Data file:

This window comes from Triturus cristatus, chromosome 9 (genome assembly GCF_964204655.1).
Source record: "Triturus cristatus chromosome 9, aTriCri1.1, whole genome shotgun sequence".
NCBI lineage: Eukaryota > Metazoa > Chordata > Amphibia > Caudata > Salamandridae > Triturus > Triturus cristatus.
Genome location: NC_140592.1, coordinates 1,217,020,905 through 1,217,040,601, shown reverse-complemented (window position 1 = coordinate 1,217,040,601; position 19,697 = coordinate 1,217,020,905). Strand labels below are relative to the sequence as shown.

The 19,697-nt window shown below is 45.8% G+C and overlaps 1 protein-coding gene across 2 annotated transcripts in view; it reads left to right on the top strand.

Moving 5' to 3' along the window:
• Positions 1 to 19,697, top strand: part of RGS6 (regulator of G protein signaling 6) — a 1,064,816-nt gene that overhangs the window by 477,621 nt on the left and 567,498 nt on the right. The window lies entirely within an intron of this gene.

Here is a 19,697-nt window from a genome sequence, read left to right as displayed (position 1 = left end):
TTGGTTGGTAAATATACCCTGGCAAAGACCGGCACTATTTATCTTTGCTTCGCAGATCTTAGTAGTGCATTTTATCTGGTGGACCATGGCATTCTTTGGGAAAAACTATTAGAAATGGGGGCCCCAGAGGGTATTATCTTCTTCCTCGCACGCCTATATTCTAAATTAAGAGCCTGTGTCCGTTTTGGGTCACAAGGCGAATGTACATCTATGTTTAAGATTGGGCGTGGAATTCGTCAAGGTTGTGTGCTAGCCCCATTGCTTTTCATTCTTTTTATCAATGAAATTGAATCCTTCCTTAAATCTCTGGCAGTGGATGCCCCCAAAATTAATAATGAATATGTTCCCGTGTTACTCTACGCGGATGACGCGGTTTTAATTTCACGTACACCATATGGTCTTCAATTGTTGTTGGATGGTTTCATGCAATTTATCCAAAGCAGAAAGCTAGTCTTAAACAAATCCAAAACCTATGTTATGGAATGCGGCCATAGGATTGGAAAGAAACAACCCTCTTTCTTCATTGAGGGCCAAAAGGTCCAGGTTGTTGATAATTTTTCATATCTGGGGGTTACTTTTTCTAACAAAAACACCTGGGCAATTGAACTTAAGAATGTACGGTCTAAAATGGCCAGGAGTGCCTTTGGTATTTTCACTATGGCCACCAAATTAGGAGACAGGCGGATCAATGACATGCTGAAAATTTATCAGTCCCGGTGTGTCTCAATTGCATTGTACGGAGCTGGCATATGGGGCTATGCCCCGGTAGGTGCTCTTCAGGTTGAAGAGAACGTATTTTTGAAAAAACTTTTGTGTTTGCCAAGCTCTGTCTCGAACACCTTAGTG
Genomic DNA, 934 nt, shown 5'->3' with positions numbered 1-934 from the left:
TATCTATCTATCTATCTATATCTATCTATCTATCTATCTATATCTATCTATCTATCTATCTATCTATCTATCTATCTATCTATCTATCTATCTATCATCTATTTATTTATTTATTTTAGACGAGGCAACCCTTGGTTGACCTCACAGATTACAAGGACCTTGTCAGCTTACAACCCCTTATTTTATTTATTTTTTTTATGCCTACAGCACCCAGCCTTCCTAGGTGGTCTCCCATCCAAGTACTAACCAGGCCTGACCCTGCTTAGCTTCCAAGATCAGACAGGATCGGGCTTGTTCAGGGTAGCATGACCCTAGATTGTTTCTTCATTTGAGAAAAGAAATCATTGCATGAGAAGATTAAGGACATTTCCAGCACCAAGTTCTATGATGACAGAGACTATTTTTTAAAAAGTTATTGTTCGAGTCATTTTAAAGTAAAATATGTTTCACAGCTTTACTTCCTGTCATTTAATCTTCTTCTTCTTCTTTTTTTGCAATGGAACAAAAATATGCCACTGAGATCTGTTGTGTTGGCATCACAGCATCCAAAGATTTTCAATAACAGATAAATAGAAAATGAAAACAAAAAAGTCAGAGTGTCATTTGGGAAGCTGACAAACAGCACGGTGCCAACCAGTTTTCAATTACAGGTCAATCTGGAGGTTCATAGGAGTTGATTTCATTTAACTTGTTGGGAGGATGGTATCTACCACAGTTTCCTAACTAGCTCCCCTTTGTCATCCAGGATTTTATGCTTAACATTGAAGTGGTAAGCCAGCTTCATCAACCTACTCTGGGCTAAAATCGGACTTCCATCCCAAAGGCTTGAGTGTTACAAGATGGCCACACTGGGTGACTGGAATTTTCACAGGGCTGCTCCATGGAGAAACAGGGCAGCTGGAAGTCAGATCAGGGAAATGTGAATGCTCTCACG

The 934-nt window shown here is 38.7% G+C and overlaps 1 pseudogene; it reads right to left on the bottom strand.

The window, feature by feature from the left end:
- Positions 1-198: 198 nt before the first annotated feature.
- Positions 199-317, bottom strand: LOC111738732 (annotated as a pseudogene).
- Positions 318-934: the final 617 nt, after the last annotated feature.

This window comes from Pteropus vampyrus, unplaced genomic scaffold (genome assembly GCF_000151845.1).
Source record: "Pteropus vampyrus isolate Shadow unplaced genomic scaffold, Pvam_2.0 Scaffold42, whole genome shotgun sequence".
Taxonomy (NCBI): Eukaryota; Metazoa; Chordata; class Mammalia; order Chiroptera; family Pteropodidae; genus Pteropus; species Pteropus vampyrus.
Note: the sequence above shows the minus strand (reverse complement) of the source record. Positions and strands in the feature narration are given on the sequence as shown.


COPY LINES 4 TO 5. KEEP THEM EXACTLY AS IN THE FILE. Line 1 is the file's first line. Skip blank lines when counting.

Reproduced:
Genome location: NC_140592.1, coordinates 1,217,020,905 through 1,217,040,601, shown reverse-complemented (window position 1 = coordinate 1,217,040,601; position 19,697 = coordinate 1,217,020,905). Strand labels below are relative to the sequence as shown.

The 19,697-nt window shown below is 45.8% G+C and overlaps 1 protein-coding gene across 2 annotated transcripts in view; it reads left to right on the top strand.